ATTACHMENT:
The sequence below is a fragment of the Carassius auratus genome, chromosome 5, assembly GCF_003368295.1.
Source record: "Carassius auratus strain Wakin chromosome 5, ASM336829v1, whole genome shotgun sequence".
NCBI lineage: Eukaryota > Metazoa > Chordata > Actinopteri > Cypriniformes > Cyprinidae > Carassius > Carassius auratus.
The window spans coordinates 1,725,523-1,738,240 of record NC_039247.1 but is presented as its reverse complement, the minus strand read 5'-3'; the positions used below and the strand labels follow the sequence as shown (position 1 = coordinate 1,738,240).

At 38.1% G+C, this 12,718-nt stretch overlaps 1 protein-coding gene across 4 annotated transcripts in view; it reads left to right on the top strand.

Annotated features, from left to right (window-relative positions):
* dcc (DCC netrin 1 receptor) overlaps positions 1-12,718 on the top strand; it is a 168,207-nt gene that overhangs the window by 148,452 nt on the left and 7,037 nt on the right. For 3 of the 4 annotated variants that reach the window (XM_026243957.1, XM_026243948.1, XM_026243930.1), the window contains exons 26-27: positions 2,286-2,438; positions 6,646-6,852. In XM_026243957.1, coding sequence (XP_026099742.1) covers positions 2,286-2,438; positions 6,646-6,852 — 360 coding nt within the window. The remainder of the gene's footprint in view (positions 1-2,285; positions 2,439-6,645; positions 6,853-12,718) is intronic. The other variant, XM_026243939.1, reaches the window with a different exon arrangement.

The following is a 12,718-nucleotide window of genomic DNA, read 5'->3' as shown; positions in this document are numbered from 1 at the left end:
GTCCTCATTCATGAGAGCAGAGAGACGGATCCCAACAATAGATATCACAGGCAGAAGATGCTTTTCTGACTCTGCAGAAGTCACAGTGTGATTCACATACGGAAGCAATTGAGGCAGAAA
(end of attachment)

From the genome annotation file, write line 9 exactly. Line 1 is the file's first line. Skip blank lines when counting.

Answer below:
GTCCTCATTCATGAGAGCAGAGAGACGGATCCCAACAATAGATATCACAGGCAGAAGATGCTTTTCTGACTCTGCAGAAGTCACAGTGTGATTCACATACGGAAGCAATTGAGGCAGAAA